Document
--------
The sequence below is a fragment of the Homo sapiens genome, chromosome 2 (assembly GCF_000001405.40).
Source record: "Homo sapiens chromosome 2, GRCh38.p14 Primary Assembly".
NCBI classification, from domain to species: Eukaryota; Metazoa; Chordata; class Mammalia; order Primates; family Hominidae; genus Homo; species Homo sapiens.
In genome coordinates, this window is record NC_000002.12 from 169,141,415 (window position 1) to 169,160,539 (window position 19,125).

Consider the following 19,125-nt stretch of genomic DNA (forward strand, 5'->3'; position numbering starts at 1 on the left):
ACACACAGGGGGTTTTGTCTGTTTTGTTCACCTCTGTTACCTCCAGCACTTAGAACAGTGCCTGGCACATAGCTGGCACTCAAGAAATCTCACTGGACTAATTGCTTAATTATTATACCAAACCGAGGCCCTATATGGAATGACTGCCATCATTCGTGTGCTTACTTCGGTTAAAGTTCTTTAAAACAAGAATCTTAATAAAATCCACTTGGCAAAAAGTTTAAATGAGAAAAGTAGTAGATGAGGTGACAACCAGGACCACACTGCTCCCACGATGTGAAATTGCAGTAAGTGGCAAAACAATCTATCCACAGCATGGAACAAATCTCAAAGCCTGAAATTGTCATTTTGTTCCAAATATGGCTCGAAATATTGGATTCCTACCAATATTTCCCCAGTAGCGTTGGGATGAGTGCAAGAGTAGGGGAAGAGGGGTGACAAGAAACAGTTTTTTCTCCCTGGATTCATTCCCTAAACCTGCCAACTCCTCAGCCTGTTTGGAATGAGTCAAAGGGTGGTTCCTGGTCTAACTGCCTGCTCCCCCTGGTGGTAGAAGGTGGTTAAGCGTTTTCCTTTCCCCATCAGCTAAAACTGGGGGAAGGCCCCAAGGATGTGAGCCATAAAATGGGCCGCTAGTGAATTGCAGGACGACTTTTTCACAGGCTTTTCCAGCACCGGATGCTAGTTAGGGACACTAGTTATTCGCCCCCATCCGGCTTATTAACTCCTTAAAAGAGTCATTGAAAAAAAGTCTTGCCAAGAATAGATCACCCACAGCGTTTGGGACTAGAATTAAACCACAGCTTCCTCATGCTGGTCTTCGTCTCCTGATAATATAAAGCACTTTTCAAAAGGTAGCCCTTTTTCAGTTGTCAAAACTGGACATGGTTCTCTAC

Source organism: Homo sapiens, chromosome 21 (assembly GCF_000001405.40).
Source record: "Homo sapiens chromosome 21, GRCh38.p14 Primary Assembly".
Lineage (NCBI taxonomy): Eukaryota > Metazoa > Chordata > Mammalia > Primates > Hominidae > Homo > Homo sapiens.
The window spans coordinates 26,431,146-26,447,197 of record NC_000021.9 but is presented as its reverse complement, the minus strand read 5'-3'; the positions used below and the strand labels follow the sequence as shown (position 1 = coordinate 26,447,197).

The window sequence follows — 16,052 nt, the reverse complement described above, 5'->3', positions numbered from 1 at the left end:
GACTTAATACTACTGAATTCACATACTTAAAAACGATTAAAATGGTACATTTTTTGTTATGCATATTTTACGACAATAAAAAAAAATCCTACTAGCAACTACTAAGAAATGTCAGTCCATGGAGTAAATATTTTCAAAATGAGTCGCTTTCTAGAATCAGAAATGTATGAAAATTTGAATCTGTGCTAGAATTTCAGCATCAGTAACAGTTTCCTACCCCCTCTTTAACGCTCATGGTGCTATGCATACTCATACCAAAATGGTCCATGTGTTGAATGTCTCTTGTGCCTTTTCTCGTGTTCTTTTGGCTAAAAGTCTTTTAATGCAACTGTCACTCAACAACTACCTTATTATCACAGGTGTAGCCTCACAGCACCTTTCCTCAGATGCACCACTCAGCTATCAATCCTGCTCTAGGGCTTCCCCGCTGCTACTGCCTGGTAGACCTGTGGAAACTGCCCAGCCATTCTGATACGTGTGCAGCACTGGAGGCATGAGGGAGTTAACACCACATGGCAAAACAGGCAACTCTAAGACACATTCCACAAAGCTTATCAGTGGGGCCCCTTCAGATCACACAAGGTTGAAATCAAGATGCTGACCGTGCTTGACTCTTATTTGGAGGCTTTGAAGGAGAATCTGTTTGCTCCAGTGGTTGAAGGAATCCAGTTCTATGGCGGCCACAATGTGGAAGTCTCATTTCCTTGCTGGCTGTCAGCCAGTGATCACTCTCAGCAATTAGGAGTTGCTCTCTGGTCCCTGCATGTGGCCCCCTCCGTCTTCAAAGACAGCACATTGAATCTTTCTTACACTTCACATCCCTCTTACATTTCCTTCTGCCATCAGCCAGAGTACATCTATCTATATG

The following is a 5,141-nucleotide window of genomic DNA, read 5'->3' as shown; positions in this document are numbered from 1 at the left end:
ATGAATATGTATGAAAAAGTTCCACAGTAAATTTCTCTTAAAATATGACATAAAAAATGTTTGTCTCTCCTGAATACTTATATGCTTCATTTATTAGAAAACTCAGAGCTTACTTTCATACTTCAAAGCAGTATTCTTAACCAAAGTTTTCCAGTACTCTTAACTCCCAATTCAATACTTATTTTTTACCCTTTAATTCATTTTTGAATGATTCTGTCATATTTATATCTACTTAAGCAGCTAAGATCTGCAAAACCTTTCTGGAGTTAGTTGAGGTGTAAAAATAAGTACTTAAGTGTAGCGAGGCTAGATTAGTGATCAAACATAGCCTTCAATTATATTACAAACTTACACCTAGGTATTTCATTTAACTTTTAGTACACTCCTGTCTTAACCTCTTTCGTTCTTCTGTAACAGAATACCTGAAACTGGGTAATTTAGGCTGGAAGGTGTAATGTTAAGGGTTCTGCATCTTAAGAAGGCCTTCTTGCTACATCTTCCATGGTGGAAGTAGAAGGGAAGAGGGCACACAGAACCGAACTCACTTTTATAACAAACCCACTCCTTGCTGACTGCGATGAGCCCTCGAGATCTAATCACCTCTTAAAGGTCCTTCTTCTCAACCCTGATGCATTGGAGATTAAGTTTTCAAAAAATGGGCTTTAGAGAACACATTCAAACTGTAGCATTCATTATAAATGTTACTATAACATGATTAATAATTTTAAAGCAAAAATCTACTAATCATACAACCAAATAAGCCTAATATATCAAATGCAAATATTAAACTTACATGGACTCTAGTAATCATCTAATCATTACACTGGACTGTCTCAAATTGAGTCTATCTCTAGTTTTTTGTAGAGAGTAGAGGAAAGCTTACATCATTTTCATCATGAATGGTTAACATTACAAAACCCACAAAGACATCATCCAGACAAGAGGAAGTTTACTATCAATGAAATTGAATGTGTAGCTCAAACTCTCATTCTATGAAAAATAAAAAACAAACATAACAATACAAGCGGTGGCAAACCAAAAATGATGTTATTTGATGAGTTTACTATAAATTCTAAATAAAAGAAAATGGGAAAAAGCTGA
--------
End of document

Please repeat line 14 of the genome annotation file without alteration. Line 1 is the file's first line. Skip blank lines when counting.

ATGAATATGTATGAAAAAGTTCCACAGTAAATTTCTCTTAAAATATGACATAAAAAATGTTTGTCTCTCCTGAATACTTATATGCTTCATTTATTAGAAAACTCAGAGCTTACTTTCATACTTCAAAGCAGTATTCTTAACCAAAGTTTTCCAGTACTCTTAACTCCCAATTCAATACTTATTTTTTACCCTTTAATTCATTTTTGAATGATTCTGTCATATTTATATCTACTTAAGCAGCTAAGATCTGCAAAACCTTTCTGGAGTTAGTTGAGGTGTAAAAATAAGTACTTAAGTGTAGCGAGGCTAGATTAGTGATCAAACATAGCCTTCAATTATATTACAAACTTACACCTAGGTATTTCATTTAACTTTTAGTACACTCCTGTCTTAACCTCTTTCGTTCTTCTGTAACAGAATACCTGAAACTGGGTAATTTAGGCTGGAAGGTGTAATGTTAAGGGTTCTGCATCTTAAGAAGGCCTTCTTGCTACATCTTCCATGGTGGAAGTAGAAGGGAAGAGGGCACACAGAACCGAACTCACTTTTATAACAAACCCACTCCTTGCTGACTGCGATGAGCCCTCGAGATCTAATCACCTCTTAAAGGTCCTTCTTCTCAACCCTGATGCATTGGAGATTAAGTTTTCAAAAAATGGGCTTTAGAGAACACATTCAAACTGTAGCATTCATTATAAATGTTACTATAACATGATTAATAATTTTAAAGCAAAAATCTACTAATCATACAACCAAATAAGCCTAATATATCAAATGCAAATATTAAACTTACATGGACTCTAGTAATCATCTAATCATTACACTGGACTGTCTCAAATTGAGTCTATCTCTAGTTTTTTGTAGAGAGTAGAGGAAAGCTTACATCATTTTCATCATGAATGGTTAACATTACAAAACCCACAAAGACATCATCCAGACAAGAGGAAGTTTACTATCAATGAAATTGAATGTGTAGCTCAAACTCTCATTCTATGAAAAATAAAAAACAAACATAACAATACAAGCGGTGGCAAACCAAAAATGATGTTATTTGATGAGTTTACTATAAATTCTAAATAAAAGAAAATGGGAAAAAGCTGA